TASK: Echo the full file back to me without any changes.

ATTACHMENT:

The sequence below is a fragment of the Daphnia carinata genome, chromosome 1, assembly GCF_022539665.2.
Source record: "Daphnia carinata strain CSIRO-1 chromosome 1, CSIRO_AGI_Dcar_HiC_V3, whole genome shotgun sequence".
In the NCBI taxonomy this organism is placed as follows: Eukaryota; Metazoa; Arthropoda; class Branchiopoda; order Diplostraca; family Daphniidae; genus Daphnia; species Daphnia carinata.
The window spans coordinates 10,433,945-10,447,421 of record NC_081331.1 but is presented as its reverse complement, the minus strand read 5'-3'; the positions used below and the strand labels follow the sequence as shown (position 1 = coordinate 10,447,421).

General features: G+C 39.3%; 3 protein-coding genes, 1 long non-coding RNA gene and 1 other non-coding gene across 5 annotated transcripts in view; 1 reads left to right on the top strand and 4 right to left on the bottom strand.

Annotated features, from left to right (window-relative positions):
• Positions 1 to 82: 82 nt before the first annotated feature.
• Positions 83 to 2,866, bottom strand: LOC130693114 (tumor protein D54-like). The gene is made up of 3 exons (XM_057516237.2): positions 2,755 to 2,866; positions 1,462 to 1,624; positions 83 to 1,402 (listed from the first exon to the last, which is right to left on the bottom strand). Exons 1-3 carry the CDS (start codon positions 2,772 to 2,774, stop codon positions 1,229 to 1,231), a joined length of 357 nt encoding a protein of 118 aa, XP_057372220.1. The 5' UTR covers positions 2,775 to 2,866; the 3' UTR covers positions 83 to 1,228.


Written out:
The sequence below is a fragment of the Daphnia carinata genome, chromosome 1, assembly GCF_022539665.2.
Source record: "Daphnia carinata strain CSIRO-1 chromosome 1, CSIRO_AGI_Dcar_HiC_V3, whole genome shotgun sequence".
In the NCBI taxonomy this organism is placed as follows: Eukaryota; Metazoa; Arthropoda; class Branchiopoda; order Diplostraca; family Daphniidae; genus Daphnia; species Daphnia carinata.
The window spans coordinates 10,433,945-10,447,421 of record NC_081331.1 but is presented as its reverse complement, the minus strand read 5'-3'; the positions used below and the strand labels follow the sequence as shown (position 1 = coordinate 10,447,421).

General features: G+C 39.3%; 3 protein-coding genes, 1 long non-coding RNA gene and 1 other non-coding gene across 5 annotated transcripts in view; 1 reads left to right on the top strand and 4 right to left on the bottom strand.

Annotated features, from left to right (window-relative positions):
• Positions 1 to 82: 82 nt before the first annotated feature.
• Positions 83 to 2,866, bottom strand: LOC130693114 (tumor protein D54-like). The gene is made up of 3 exons (XM_057516237.2): positions 2,755 to 2,866; positions 1,462 to 1,624; positions 83 to 1,402 (listed from the first exon to the last, which is right to left on the bottom strand). Exons 1-3 carry the CDS (start codon positions 2,772 to 2,774, stop codon positions 1,229 to 1,231), a joined length of 357 nt encoding a protein of 118 aa, XP_057372220.1. The 5' UTR covers positions 2,775 to 2,866; the 3' UTR covers positions 83 to 1,228.